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White Christmas
Reviewed by Edward Larsen Terkelsen

USA, NR, 120 m, 1954
Directed by Michael Curtiz. Stars Bing Crosby, Danny Kaye, Rosemary Clooney, et al.

 

After serving in World War II, a couple of Army buddies, Bob Wallace (Bing Crosby) and Phil Davis (Danny Kaye), hit the road with a lively (though a tad vanilla) song-and-dance routine. While hoofing their way through Florida, they chance on a sister act, Betty and Judy Haynes (Rosemary Clooney and Vera Ellen, respectively), and follow them to a Vermont inn, which turns out to be owned by the boys’ former CO, Major General Thomas F. Waverly (Dean Jagger). Alas, Waverly’s resort is in danger of going belly up; Mother Nature has been acting Scrooge-like with her delivery of the white stuff, and holiday travelers are staying away. But Wallace and Davis have a plan to save the inn from a blue Christmas: they whip up a benefit show that would do Andy Hardy proud. Contrary to popular belief, White Christmas is not a remake of Holiday Inn (1942), though it does recycle the titular carol. Both pictures were scored by Irving Berlin, but White Christmas features the most winning ditties: “Count Your Blessings Instead of Sheep,” “Sisters” (which was thought up on the set) and “Snow.” (We’re spared, thank God, the requisite blackface number.) The cast is first-rate, particularly Danny Kaye in a role that was at first intended for Fred Astaire (Bing’s co-star in Holiday Inn). When Astaire passed on the project, the part was offered to Donald O’Connor, who bowed out at the eleventh hour. Michael Curtiz directed this scrumptious yuletide confection, though an uncredited Bob Fosse purportedly choreographed the dances. Trivia buffs, take note: White Christmas was the first picture to be lensed in VistaVision.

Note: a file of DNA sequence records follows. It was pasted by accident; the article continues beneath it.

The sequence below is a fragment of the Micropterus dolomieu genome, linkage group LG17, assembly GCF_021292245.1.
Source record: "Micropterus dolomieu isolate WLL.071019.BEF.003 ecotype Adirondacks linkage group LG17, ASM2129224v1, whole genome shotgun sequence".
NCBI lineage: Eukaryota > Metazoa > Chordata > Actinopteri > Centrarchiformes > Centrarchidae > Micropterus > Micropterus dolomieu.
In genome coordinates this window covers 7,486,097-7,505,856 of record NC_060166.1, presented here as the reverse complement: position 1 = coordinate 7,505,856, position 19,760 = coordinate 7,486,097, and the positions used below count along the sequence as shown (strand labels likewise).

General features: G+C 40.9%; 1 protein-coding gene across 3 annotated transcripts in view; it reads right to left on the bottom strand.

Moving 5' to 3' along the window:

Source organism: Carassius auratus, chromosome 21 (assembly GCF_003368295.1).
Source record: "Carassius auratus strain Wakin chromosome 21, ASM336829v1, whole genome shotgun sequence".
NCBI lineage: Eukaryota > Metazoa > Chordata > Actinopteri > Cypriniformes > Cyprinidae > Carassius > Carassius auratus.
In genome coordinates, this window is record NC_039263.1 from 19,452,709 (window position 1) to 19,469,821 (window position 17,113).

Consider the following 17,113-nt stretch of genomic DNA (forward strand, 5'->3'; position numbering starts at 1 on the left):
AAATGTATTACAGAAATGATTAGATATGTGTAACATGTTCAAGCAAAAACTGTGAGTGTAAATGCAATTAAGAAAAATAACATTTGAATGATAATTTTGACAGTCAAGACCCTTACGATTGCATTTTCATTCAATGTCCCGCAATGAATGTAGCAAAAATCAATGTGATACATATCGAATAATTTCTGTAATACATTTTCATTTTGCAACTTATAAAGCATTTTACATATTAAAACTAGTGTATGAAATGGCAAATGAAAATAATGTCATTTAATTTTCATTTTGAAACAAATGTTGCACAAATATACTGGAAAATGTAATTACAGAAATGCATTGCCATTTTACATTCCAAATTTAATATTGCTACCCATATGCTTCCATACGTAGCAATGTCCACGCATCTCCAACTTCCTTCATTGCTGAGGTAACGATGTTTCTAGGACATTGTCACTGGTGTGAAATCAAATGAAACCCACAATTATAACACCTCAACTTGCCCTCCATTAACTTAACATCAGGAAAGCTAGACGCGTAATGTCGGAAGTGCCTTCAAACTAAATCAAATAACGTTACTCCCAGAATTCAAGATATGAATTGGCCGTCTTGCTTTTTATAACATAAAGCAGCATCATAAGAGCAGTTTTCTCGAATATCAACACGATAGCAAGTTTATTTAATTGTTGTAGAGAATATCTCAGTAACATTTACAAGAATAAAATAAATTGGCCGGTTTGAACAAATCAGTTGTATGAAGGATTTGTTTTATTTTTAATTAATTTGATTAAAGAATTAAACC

© Copyright 2007 by Edward Larsen Terkelsen. All rights reserved.

 

 

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